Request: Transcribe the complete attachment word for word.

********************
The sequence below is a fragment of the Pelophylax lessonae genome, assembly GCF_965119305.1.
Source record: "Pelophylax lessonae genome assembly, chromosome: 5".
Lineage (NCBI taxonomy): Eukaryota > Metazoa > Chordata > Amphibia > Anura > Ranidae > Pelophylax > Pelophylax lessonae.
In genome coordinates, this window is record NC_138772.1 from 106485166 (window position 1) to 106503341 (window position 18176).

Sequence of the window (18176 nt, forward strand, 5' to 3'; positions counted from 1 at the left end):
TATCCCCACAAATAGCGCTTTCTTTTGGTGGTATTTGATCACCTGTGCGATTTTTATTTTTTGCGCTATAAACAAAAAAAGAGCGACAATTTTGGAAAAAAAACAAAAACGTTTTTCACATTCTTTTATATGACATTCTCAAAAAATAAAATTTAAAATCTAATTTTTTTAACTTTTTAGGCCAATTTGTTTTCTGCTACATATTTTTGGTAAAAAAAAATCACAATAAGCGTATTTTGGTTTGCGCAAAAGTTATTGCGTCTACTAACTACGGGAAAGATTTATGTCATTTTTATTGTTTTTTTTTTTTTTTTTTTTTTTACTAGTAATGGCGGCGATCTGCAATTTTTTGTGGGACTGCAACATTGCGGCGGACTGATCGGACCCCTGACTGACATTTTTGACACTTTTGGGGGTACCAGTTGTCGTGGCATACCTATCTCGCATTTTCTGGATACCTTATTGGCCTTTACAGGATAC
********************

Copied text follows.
The sequence below is a fragment of the Pelophylax lessonae genome, assembly GCF_965119305.1.
Source record: "Pelophylax lessonae genome assembly, chromosome: 5".
Lineage (NCBI taxonomy): Eukaryota > Metazoa > Chordata > Amphibia > Anura > Ranidae > Pelophylax > Pelophylax lessonae.
In genome coordinates, this window is record NC_138772.1 from 106485166 (window position 1) to 106503341 (window position 18176).

Sequence of the window (18176 nt, forward strand, 5' to 3'; positions counted from 1 at the left end):
TATCCCCACAAATAGCGCTTTCTTTTGGTGGTATTTGATCACCTGTGCGATTTTTATTTTTTGCGCTATAAACAAAAAAAGAGCGACAATTTTGGAAAAAAAACAAAAACGTTTTTCACATTCTTTTATATGACATTCTCAAAAAATAAAATTTAAAATCTAATTTTTTTAACTTTTTAGGCCAATTTGTTTTCTGCTACATATTTTTGGTAAAAAAAAATCACAATAAGCGTATTTTGGTTTGCGCAAAAGTTATTGCGTCTACTAACTACGGGAAAGATTTATGTCATTTTTATTGTTTTTTTTTTTTTTTTTTTTTTTACTAGTAATGGCGGCGATCTGCAATTTTTTGTGGGACTGCAACATTGCGGCGGACTGATCGGACCCCTGACTGACATTTTTGACACTTTTGGGGGTACCAGTTGTCGTGGCATACCTATCTCGCATTTTCTGGATACCTTATTGGCCTTTACAGGATAC